There will be few consequences if parents worried about the health risks of in-person testing keep their elementary and middle school students in virtual learning at home. But high schoolers still must pass certain exams to graduate.

Parents of Texas elementary and middle schoolers in virtual learning who don’t want their children sitting for in-person standardized tests this school year have a simple option: They can keep their kids home with no ill effect.

But for some high schoolers, whose test results still determine whether they graduate, there may be no way to get around showing up for testing sessions in person.

Obstacles for Black and Hispanic students could sink Texas if left unchanged
Texas minority students have always faced inequalities compared to their white peers, but new data shows the COVID-19 pandemic is widening the education gap, and that could mean negative consequences for everyone in the state.

School leaders and educational advocates warned during an ABC13 town hall Thursday night that lawmakers only have a small window of time to take action, as thousands of students have disengaged from virtual learning or have been lost in the shuffle altogether.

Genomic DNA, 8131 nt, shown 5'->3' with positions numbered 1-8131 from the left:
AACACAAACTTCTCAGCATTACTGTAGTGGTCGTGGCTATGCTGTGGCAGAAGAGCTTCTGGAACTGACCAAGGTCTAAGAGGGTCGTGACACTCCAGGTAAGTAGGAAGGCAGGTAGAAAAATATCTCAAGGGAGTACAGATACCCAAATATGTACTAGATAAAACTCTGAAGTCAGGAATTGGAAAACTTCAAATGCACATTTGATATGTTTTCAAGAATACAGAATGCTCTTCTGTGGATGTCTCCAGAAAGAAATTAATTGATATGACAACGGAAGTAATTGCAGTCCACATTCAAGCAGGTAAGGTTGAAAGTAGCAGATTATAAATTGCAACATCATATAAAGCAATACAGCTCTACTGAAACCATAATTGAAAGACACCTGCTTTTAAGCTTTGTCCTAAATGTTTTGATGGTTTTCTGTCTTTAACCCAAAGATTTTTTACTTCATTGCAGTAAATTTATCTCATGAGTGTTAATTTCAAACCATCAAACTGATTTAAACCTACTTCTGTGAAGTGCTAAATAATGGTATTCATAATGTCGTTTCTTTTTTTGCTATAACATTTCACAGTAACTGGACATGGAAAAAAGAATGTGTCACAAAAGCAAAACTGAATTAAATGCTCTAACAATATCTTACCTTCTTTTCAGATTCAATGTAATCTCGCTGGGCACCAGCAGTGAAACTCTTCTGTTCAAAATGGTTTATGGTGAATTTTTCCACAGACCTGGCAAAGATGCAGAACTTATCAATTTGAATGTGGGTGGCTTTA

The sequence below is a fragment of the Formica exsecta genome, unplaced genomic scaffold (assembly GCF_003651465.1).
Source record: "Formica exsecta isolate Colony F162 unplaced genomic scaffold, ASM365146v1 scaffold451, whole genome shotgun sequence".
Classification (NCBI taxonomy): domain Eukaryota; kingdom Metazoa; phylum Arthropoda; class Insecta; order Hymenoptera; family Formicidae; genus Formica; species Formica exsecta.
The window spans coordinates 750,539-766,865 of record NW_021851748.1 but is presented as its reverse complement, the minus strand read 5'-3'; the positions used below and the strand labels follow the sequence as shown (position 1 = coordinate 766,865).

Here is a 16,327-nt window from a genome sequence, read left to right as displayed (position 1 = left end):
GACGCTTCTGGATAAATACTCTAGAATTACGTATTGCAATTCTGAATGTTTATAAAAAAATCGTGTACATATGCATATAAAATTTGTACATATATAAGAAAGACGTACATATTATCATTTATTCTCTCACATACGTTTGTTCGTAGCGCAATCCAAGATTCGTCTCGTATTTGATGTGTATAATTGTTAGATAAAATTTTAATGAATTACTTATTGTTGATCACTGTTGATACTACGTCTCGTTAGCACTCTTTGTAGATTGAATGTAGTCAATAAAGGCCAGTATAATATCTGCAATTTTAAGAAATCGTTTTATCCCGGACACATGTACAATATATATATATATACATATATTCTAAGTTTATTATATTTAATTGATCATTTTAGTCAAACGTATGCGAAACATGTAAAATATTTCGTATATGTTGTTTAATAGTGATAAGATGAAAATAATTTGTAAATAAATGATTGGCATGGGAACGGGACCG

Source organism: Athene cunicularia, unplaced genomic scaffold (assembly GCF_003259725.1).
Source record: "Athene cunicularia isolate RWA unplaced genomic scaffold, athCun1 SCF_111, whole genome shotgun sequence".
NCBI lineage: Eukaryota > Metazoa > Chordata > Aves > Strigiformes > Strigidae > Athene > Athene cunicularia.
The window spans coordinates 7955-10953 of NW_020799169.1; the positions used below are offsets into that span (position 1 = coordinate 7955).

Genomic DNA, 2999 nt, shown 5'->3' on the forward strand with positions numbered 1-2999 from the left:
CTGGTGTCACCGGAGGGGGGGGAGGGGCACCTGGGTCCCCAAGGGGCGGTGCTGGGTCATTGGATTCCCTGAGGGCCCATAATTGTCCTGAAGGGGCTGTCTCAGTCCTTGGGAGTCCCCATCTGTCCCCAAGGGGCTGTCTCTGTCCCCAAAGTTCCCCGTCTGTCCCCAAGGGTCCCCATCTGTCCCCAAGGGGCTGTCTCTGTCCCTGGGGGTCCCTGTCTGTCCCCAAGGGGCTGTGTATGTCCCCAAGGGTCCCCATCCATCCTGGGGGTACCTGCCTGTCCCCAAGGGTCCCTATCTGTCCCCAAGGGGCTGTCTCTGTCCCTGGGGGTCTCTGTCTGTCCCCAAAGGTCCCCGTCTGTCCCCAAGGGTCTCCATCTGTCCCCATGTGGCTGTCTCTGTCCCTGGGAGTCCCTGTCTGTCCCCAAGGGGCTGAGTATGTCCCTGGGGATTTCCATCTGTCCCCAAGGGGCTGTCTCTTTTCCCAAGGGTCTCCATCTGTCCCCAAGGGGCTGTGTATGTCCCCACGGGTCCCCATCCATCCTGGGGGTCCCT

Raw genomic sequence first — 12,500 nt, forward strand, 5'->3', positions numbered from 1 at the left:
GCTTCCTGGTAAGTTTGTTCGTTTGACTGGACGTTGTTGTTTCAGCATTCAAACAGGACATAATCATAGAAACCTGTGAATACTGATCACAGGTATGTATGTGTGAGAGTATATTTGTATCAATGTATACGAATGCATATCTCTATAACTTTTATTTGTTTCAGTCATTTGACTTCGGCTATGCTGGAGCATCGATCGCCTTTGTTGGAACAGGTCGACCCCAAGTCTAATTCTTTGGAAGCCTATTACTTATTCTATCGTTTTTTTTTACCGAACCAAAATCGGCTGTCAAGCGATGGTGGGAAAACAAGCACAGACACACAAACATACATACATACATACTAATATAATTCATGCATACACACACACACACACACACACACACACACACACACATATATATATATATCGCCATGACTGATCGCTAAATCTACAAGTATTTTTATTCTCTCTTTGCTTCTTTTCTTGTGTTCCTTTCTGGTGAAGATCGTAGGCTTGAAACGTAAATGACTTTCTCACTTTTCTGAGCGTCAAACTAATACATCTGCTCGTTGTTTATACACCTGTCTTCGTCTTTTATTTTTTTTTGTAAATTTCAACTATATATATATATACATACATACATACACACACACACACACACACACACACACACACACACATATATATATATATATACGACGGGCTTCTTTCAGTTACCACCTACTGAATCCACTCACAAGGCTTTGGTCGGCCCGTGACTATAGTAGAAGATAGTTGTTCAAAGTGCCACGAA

“Eighty percent of the children in Houston today are either African American or Latino,” said Andy Canales, executive director of Latinos for Education Greater Houston. “Our collective future rests on their success.”

A Dallas Art Car Brings Migrant Farm Workers’ Experiences Out of the Shadows and Onto Main Street
Carlos Ramirez’s ‘Altar to a Dream’ honors his parents, who traveled across Texas and the U.S. to pick crops.